posted by Jared White on Wed 7th May 2003 07:13 UTC

"Page 2"

Let's create this MyPerson class right now, which we'll use as an example object for the duration of this article. I'll pretend that objects can do anything in the world, just to make things fun. Say you want to store a few details about a person in a MyPerson object. This object should store information for the person's full name, address, date of birth, and hair color. You also want to be able to send this person a postcard with your name and return address on it along with a message. (I told you objects can do anything!) The interface file (MyPerson.h) might end up looking something like this:

#import <Cocoa/Cocoa.h>

@interface MyPerson : NSObject {
    NSString *fullName;
    NSString *address;
    NSCalendarDate *dateOfBirth;
    NSColor *hairColor;

// Accessor methods
- (void)setFullname:(NSString *)newName;
- (NSString *)fullname;
- (void)setAddress:(NSString *)newAddress;
- (NSString *)address;
- (void)setDateOfBirth:(NSCalendarDate *)newDate;
- (NSCalendarDate *)dateOfBirth;
- (void)setHairColor:(NSColor *)newColor;
- (NSColor *)hairColor;

// Other methods
- (void)sendPostcardWithMessage:(NSString *)message toAddress:(NSString *)address
  fromName:(NSString *)name returnAddress:(NSString *)returnAddress;


Makes sense? No? Well, we'll soon get to the bottom of it. The first line is an import "complier directive". A compiler directive tells the software compiler what to do before processing your code. In this case, it's saying to import the main header file for the Cocoa framework. Cocoa is actually made up of two "kits", the Foundation Kit and the Application Kit, but Cocoa.h imports them both. I'll explain some of the differences between the two kits in a little while.

The next line is where the Objective-C interface starts for your object. The interface declaration is indicated by the @interface bit of code and ends where @end is located (i. e., at the bottom of this file). After @interface we have the name of the class (MyPerson). Then there's a colon followed by the name of the class that MyPerson inherits from. Since MyPerson doesn't require any specific functionality offered by any particular Cocoa class, we're just inheriting from the root object, i. e., NSObject.

Now we've arrived at the spot where your object's instance variables are declared. Right after NSObject is an open curly brace. From here on until the close curly brace, all of the object's instance variables are declared. Now instead of using standard C types such as char (for strings), int, etc., we're opting to use data objects from Cocoa's Foundation Kit. There are many reasons to use Cocoa data objects rather than simple C types, not the least of which is that these objects come built-in with a ton of functionality that will prove to be very useful in any project you build.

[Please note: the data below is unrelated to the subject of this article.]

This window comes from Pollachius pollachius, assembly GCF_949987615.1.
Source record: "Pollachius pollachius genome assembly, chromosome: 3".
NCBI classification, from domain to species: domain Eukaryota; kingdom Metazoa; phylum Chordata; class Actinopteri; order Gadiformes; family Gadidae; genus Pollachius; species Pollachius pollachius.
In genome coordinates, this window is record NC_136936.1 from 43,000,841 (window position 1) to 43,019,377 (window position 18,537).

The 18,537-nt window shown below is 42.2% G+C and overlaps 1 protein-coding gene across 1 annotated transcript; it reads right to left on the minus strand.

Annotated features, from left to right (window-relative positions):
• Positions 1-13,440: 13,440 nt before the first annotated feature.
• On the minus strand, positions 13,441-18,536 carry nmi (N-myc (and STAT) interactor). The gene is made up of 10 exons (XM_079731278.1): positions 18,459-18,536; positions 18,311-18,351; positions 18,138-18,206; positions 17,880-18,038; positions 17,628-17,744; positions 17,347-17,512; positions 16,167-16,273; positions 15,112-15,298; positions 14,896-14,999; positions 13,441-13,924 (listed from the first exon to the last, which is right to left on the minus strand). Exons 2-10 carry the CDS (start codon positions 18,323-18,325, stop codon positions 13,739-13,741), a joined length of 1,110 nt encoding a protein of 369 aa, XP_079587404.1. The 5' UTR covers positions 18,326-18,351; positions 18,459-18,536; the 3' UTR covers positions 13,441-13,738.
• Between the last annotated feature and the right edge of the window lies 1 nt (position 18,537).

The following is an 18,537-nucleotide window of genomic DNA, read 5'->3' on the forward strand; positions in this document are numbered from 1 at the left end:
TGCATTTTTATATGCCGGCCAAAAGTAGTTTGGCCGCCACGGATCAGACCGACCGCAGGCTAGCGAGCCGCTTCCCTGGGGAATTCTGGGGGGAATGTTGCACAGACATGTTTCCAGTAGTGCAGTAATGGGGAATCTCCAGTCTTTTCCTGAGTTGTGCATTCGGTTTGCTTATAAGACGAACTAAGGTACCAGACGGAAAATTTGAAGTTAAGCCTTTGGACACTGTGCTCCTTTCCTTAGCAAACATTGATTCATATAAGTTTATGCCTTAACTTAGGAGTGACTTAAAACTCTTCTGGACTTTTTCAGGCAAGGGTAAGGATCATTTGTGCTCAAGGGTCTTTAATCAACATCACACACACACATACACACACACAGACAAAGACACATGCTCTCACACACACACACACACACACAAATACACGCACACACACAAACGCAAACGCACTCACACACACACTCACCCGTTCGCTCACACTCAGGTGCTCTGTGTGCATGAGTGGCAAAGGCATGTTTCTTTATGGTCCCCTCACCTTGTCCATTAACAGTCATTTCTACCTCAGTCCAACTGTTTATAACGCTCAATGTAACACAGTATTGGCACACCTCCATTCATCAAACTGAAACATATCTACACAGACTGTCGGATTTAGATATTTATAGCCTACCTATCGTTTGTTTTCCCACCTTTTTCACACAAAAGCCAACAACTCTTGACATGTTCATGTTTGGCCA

So here I'm declaring the instance variables fullName and address to be of the class NSString (which is, of course, Cocoa's default string class for storing text). Now why don't I just declare these variables as being of type id? After all, since Objective-C supports dynamic typing, all objects can always be declared using the id type. Well, while that's true, it's a good idea to "statically type" variables whenever possible because (a) the compiler will warn you if you're trying to send messages to an object that probably aren't supported by that object, and (b) it shows visually (to the programmer) what kind of class the object belongs to.

With that out of the way, we've come to the last two instance variables: dateOfBirth and hairColor. dateOfBirth belongs to the NSCalendarDate class. NSCalendarDate is an object that represents a point in time in the context of the standard western Gregorian calendar. NSCalendarDate is actually a subclass of NSDate, which represents a more low-level interface to time. I've chosen to use NSCalendarDate because that class provides lots of groovy methods that return useful bits of data, such as dayOfMonth or minuteOfHour and the like. The last variable, hairColor, belongs to the class NSColor. NSColor actually is part of Cocoa's Application Kit, because colors aren't usually used outside of the context of a visible application (as opposed to a background process or something like that). NSColor is an object used to represent a color defined in a color space (usually the standard RGB color space of computer screens). The nice thing about NSColor is that it provides a lot of handy class methods such as brownColor, redColor, greenColor, etc., that allocate and initiallize an NSColorobject and hand it back to you with the proper color values already set. Cool, huh? Of course, most people don't have green hair, but they might have a green car or even a green house!